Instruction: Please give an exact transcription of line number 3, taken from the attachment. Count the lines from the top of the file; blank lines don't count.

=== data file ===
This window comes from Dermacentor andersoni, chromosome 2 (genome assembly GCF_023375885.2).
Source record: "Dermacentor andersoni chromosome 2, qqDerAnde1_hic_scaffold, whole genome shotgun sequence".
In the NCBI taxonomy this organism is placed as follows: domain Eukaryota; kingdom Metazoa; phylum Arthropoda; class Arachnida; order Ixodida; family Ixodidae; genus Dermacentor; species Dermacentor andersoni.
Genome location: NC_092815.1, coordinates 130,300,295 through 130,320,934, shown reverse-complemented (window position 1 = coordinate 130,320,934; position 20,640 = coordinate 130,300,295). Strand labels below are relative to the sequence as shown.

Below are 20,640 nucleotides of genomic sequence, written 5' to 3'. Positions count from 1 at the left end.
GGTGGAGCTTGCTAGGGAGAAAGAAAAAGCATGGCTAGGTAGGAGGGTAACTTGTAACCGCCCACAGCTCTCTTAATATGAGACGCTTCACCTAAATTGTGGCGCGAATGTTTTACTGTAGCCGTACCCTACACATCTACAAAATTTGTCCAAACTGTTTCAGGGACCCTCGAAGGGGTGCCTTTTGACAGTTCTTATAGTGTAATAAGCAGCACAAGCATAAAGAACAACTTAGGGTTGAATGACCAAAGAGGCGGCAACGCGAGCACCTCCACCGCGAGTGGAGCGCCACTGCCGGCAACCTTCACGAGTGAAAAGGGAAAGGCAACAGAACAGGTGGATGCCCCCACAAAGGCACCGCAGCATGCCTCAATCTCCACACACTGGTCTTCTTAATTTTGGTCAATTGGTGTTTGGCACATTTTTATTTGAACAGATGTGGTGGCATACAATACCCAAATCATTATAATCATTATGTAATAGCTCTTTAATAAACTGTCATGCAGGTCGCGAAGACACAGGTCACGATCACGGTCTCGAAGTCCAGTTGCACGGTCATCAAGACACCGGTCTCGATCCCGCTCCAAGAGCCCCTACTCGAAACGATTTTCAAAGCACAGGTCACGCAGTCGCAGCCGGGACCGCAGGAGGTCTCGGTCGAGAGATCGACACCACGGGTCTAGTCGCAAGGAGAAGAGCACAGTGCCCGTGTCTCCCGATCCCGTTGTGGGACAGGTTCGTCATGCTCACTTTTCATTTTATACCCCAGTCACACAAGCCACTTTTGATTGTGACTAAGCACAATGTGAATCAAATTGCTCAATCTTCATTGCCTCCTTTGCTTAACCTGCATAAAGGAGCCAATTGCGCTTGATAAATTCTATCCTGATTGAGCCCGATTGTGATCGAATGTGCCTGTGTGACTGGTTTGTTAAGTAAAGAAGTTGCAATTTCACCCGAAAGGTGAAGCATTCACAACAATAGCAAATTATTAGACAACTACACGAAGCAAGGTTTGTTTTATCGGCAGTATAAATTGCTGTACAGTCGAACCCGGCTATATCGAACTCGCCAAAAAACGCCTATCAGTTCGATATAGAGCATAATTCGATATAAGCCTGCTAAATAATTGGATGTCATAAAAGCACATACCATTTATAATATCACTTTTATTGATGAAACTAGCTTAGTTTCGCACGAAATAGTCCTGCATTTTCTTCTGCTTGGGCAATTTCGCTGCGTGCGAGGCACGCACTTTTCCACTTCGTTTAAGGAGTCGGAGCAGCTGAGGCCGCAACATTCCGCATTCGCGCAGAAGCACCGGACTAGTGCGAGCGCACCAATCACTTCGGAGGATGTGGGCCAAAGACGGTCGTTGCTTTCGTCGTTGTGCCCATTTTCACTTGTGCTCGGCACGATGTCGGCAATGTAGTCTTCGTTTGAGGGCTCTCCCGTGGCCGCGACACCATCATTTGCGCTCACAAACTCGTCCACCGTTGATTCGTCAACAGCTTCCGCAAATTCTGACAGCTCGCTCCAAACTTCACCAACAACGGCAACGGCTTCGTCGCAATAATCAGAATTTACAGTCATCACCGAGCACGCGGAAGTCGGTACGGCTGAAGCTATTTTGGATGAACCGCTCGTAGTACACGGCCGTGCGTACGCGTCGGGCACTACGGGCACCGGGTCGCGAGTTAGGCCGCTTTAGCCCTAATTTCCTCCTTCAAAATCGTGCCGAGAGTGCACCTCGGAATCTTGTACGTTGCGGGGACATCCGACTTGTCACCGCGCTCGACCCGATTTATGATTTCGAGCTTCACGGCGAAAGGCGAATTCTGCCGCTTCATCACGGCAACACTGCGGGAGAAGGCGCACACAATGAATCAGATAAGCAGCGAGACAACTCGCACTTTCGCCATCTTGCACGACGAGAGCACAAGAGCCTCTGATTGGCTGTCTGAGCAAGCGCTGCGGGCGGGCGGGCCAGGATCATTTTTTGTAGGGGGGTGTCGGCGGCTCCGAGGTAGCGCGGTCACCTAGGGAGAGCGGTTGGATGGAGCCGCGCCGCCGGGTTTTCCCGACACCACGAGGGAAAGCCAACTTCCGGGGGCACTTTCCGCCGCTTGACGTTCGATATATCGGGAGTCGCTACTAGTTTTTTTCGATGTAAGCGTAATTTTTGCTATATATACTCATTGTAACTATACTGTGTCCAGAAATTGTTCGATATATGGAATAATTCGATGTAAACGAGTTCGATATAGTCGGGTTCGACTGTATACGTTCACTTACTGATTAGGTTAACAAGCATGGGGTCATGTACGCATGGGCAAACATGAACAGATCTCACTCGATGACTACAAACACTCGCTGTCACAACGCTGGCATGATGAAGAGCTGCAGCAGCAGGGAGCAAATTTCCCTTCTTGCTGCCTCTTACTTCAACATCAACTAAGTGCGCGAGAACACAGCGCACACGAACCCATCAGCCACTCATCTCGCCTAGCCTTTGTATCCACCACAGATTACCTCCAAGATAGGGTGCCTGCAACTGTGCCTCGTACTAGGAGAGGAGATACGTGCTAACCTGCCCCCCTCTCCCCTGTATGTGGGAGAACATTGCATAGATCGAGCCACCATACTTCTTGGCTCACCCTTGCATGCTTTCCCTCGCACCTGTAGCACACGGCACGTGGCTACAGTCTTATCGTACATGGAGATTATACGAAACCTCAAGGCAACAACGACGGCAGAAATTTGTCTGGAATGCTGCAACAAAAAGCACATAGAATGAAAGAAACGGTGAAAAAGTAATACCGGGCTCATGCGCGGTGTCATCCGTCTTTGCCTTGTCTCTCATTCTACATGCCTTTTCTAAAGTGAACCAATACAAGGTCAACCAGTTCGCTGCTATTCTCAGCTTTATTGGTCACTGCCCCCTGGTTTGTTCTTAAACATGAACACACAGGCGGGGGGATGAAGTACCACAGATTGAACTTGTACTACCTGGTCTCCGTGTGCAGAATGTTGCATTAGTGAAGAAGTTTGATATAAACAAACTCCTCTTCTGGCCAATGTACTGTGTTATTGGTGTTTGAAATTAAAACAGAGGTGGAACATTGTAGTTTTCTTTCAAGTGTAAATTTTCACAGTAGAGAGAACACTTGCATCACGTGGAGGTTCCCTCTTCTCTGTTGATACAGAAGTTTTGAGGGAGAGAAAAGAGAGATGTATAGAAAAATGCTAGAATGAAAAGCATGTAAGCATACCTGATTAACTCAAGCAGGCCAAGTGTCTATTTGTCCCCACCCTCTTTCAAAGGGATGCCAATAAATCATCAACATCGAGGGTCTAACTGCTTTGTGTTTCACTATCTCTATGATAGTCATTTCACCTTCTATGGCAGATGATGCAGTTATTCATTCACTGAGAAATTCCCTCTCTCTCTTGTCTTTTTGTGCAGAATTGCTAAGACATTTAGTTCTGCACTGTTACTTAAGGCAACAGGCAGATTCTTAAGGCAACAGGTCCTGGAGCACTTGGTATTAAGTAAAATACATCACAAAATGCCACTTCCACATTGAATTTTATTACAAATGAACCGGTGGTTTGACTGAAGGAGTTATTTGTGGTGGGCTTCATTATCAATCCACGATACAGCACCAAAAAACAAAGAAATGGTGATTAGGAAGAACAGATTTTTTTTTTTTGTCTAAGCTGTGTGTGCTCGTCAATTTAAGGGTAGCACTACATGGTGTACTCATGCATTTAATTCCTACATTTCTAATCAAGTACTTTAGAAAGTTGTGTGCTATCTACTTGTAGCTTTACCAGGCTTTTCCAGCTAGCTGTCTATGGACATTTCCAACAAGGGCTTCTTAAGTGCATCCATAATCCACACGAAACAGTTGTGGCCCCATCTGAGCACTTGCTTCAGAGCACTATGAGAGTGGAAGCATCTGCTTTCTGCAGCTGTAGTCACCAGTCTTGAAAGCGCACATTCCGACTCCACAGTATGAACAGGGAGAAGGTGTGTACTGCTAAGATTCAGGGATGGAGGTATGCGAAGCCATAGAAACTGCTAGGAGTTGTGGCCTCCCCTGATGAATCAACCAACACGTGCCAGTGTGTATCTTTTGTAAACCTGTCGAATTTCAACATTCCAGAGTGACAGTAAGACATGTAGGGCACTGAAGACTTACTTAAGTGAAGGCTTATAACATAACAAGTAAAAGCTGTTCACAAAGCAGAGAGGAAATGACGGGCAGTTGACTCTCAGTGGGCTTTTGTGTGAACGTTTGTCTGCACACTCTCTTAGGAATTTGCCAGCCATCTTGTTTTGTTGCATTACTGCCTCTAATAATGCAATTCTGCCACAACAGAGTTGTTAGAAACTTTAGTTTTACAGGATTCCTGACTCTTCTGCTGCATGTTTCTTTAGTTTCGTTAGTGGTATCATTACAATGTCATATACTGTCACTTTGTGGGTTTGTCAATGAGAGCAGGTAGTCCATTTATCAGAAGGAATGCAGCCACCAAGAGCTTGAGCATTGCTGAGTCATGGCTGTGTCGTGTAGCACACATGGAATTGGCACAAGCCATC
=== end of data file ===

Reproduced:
In the NCBI taxonomy this organism is placed as follows: domain Eukaryota; kingdom Metazoa; phylum Arthropoda; class Arachnida; order Ixodida; family Ixodidae; genus Dermacentor; species Dermacentor andersoni.